NOW FOR SOME GOOD NEWS: Read this fantastic article by (SHOCK HORROR) a white male convert, Umar Farooq AbdAllah “Islam and the Cultural Imperative” for an antidote to all this anger. (Though one might ask, where are the women?)

[Side Note: It’s important to understand where this article was published, although it is probably best to not get me started on the problems of Vice, an internet publication and studio which produces high-intensity articles and high-value documentaries. I give them a lot of credit to them for investigating hard topics, ones that are rarely addressed by “mainstream” media, and for going into incredibly dangerous places. I’ve watched many of their documentaries including their series on North Korea, Libya during and after the fall of Qaddafi, bridge kidnapping in Kyrgyzstan, the heavy metal rock scene in Baghdad, and of temple sex “slaves” in India. Critical journalism that addresses topics that are not well known is attractive, and for people who like to think they think critically, this is the place to start: a gold-mine of topics. However, the documentary on India (in which the host knew NO Hindi and made fun of her translator’s imperfect English, as well as making pejorative statements about Hinduism which she clearly did not take the time to research) as well as this article on “burqa for a day” (as if wearing someone’s clothes for a day gives you insight into an entire civilization?) really made me begin to question their motives. In the end it merely reinforces their own values of Western supremacy, which is so explicitly orientalist I cannot don’t even know where to start.]

~Please forgive me for any mistakes~

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Reflecting on Paris: Tawheed, Saints & Images

Google image search ftw

So I’m no Islamic scholar, (and jetlag got me up around 5am), but I wanted to write about a religious topic of importance to me: Tawheed.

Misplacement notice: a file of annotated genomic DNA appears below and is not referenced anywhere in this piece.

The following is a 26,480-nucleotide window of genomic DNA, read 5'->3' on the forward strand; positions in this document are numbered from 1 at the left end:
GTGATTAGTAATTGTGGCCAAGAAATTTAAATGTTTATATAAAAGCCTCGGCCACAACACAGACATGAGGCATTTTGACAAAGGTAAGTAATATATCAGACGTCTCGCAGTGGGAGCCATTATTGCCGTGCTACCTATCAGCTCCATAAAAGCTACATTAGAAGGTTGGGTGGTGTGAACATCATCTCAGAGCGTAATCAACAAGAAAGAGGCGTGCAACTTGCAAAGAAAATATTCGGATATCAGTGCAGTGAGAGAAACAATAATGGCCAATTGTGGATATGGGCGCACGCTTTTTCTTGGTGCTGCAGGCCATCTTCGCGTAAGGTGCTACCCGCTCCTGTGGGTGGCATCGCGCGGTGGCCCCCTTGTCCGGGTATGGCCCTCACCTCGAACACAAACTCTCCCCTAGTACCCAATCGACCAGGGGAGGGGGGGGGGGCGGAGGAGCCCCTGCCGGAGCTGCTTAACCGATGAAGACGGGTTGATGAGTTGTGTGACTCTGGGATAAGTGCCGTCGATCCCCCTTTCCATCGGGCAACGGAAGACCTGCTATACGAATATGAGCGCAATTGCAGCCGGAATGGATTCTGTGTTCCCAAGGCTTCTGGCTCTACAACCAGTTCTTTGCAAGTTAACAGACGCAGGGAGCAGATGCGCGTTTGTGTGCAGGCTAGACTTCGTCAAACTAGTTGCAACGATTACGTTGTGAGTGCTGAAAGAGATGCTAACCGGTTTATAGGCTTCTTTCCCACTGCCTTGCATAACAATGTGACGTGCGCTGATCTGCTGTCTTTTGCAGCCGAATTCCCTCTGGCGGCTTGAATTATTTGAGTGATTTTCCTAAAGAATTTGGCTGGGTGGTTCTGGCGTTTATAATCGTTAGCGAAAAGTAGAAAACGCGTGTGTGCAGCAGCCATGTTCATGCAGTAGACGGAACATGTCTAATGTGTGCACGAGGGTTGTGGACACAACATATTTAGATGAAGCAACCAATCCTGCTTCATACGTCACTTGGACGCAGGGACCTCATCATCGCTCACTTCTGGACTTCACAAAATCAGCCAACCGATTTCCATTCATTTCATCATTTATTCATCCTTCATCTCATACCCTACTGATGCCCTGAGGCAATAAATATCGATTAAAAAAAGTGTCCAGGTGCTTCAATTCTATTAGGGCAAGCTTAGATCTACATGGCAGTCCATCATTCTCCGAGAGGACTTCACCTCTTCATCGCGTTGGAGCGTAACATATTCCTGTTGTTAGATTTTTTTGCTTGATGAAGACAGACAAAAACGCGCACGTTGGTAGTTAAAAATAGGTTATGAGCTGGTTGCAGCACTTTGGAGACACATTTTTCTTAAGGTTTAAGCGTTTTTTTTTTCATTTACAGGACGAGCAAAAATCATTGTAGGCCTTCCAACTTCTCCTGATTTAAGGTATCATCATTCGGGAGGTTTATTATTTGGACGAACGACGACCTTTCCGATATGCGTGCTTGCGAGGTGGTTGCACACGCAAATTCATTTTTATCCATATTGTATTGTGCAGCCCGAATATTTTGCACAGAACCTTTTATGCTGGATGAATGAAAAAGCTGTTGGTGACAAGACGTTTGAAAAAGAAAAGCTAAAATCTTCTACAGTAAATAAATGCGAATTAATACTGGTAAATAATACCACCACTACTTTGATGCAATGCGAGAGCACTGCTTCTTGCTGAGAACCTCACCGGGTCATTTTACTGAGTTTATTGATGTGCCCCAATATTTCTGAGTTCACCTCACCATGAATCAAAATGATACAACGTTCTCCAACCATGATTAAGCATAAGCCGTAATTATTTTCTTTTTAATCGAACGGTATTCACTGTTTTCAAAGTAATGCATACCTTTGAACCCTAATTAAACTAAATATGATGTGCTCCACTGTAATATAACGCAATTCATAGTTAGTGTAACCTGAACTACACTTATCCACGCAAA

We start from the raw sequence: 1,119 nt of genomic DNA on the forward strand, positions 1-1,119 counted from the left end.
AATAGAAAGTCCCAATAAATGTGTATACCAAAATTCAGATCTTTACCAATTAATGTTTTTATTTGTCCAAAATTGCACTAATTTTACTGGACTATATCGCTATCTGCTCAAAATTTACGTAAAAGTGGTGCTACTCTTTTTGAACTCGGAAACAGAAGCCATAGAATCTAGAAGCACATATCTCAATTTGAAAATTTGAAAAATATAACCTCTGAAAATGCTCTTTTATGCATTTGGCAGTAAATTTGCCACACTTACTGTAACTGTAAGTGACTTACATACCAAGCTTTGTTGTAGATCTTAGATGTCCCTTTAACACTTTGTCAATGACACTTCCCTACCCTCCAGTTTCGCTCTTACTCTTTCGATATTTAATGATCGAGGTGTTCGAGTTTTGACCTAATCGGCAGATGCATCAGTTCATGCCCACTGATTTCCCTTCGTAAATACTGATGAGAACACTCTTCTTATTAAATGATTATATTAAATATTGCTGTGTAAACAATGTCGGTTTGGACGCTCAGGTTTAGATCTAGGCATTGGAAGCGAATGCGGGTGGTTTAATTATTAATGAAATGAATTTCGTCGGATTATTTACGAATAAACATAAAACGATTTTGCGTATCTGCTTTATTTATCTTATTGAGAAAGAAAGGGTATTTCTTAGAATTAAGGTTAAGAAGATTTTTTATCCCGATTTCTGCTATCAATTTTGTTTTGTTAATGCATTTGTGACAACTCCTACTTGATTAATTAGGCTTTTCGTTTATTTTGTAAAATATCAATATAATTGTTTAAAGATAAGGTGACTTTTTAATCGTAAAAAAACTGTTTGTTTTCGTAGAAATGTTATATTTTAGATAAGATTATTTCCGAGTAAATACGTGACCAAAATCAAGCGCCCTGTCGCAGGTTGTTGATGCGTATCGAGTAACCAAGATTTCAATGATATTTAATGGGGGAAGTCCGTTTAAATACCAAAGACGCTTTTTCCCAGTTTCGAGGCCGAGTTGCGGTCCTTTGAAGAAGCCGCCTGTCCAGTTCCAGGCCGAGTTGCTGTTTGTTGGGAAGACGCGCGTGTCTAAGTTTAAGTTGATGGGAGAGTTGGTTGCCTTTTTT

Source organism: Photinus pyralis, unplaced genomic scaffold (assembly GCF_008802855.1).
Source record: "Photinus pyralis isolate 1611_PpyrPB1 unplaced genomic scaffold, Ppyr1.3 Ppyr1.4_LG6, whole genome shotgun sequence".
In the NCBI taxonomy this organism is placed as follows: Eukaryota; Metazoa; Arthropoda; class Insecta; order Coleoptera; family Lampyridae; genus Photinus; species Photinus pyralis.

The single greatest thing in Islam, according to me, is the core concept of tawheed. Tawheed is the idea of absolute monotheism: there is no god but God, there is nothing worthy of worship except God, there is no power or control except that of God, that there is no truth except God(‘s truth). It stems from the first half of the shahadah that says: لا اله الا الله, often translated as “There is no god but God” which can be replaced by any of God’s 99 names rendering it something like “there is no god but The Truth.” Without delving into a discussion of the essence or names of God (which I am not capable of), I think it is safe to just point out that in the Islamic view of God, there is NOTHING we can perceive that is equal to God in any way: God is above all of creation, there is nothing in creation that is like God in essence, God’s knowledge and power is greater than all of creation, the extent of God’s attributes are greater than anything we can perceive. (When I first learned this, I felt I had become an atheist! Where was God then? If not in creation, then how can we interact with God?) Instead, we know of the attributes of God, like that of mercy, in our lives because it originates with God’s ULTIMATE Mercy… (Check out all of Book 50 Chapter 4 for the hadiths on God’s mercy!)

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We are God’s creation (our regular and irregular heartbeats and breaths making dhikr) or we interact with God’s creation (the blessings of food, water, community, shelter, etc), we see God’s “miracles” whether they are the laws of physics, biology, etc or the breaking of those laws, we see evidences or traces of God… ayat, and we have the privilege of appealing to God directly through prayer. It is not the creation we worship, but the source of everything. This to me is the essence of tawheed. (Surat An-Nahl (16) and Surat Ar-Rahman (55) have really moving reminders of creation that help me remember God!)

Shirk: Just as interesting to me as the concept of tawheed is what constitutes a violation of it (which is another science unto itself). The label for this in Islam is shirkanything one associates with God (person, object) and anything puts between oneself and God as an object of worship (also usually a person or an object). “Major shirk” is usually classified as something that one explicitly worships as God other than God or if one believes that something other than God can ultimately control your fate, etc. “Minor shirk” is usually something like ‘pride,’ like for example when you engage in very public, loud worship not for the sake of God, but for the sake of people’s admiration (also discouraged in the Bible). I have heard scholars even classify loving someone more than God as shirk!